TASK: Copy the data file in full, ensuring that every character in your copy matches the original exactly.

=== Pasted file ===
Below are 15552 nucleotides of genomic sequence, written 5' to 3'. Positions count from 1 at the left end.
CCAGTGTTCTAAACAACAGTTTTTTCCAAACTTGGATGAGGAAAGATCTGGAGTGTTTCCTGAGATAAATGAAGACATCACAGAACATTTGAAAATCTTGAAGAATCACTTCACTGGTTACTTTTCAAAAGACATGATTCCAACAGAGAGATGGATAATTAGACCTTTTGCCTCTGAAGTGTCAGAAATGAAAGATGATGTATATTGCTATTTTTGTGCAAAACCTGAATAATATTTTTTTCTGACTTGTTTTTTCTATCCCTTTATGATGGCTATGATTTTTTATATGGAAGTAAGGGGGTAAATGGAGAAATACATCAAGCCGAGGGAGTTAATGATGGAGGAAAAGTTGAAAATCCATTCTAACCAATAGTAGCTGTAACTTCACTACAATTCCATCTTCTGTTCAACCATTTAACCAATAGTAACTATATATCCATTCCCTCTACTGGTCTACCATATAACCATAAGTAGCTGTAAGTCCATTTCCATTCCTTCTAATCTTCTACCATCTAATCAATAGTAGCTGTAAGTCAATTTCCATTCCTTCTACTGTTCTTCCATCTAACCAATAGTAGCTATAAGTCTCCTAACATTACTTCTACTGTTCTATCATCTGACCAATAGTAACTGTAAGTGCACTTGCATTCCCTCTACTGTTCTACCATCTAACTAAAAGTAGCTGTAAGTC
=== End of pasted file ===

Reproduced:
Below are 15552 nucleotides of genomic sequence, written 5' to 3'. Positions count from 1 at the left end.
CCAGTGTTCTAAACAACAGTTTTTTCCAAACTTGGATGAGGAAAGATCTGGAGTGTTTCCTGAGATAAATGAAGACATCACAGAACATTTGAAAATCTTGAAGAATCACTTCACTGGTTACTTTTCAAAAGACATGATTCCAACAGAGAGATGGATAATTAGACCTTTTGCCTCTGAAGTGTCAGAAATGAAAGATGATGTATATTGCTATTTTTGTGCAAAACCTGAATAATATTTTTTTCTGACTTGTTTTTTCTATCCCTTTATGATGGCTATGATTTTTTATATGGAAGTAAGGGGGTAAATGGAGAAATACATCAAGCCGAGGGAGTTAATGATGGAGGAAAAGTTGAAAATCCATTCTAACCAATAGTAGCTGTAACTTCACTACAATTCCATCTTCTGTTCAACCATTTAACCAATAGTAACTATATATCCATTCCCTCTACTGGTCTACCATATAACCATAAGTAGCTGTAAGTCCATTTCCATTCCTTCTAATCTTCTACCATCTAATCAATAGTAGCTGTAAGTCAATTTCCATTCCTTCTACTGTTCTTCCATCTAACCAATAGTAGCTATAAGTCTCCTAACATTACTTCTACTGTTCTATCATCTGACCAATAGTAACTGTAAGTGCACTTGCATTCCCTCTACTGTTCTACCATCTAACTAAAAGTAGCTGTAAGTC